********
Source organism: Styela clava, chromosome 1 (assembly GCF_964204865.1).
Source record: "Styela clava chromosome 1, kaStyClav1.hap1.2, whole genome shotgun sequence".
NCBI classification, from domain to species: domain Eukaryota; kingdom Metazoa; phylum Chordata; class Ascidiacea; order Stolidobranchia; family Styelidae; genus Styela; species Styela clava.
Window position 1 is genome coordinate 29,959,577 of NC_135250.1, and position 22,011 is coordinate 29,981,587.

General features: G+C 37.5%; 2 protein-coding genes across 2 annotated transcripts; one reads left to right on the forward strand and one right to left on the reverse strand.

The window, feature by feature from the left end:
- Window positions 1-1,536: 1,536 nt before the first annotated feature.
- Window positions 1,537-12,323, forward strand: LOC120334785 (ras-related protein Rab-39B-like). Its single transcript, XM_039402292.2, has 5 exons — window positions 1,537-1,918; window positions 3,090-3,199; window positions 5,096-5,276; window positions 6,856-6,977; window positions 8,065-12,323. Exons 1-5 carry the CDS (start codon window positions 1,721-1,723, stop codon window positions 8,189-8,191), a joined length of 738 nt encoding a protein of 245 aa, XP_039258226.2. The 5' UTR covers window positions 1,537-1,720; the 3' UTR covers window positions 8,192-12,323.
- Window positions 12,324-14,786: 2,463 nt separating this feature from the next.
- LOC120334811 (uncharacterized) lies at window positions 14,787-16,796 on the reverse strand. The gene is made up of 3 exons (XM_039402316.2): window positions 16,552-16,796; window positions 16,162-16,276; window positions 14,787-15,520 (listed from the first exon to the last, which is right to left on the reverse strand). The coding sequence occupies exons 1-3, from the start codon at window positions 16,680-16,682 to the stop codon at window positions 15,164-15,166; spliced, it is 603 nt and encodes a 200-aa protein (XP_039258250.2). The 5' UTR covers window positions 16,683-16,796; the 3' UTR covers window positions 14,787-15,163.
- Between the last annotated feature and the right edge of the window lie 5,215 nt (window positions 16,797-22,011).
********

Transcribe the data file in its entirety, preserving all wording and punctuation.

Source organism: Styela clava, chromosome 1 (assembly GCF_964204865.1).
Source record: "Styela clava chromosome 1, kaStyClav1.hap1.2, whole genome shotgun sequence".
NCBI classification, from domain to species: domain Eukaryota; kingdom Metazoa; phylum Chordata; class Ascidiacea; order Stolidobranchia; family Styelidae; genus Styela; species Styela clava.
Window position 1 is genome coordinate 29,959,577 of NC_135250.1, and position 22,011 is coordinate 29,981,587.

General features: G+C 37.5%; 2 protein-coding genes across 2 annotated transcripts; one reads left to right on the forward strand and one right to left on the reverse strand.

The window, feature by feature from the left end:
- Window positions 1-1,536: 1,536 nt before the first annotated feature.
- Window positions 1,537-12,323, forward strand: LOC120334785 (ras-related protein Rab-39B-like). Its single transcript, XM_039402292.2, has 5 exons — window positions 1,537-1,918; window positions 3,090-3,199; window positions 5,096-5,276; window positions 6,856-6,977; window positions 8,065-12,323. Exons 1-5 carry the CDS (start codon window positions 1,721-1,723, stop codon window positions 8,189-8,191), a joined length of 738 nt encoding a protein of 245 aa, XP_039258226.2. The 5' UTR covers window positions 1,537-1,720; the 3' UTR covers window positions 8,192-12,323.
- Window positions 12,324-14,786: 2,463 nt separating this feature from the next.
- LOC120334811 (uncharacterized) lies at window positions 14,787-16,796 on the reverse strand. The gene is made up of 3 exons (XM_039402316.2): window positions 16,552-16,796; window positions 16,162-16,276; window positions 14,787-15,520 (listed from the first exon to the last, which is right to left on the reverse strand). The coding sequence occupies exons 1-3, from the start codon at window positions 16,680-16,682 to the stop codon at window positions 15,164-15,166; spliced, it is 603 nt and encodes a 200-aa protein (XP_039258250.2). The 5' UTR covers window positions 16,683-16,796; the 3' UTR covers window positions 14,787-15,163.
- Between the last annotated feature and the right edge of the window lie 5,215 nt (window positions 16,797-22,011).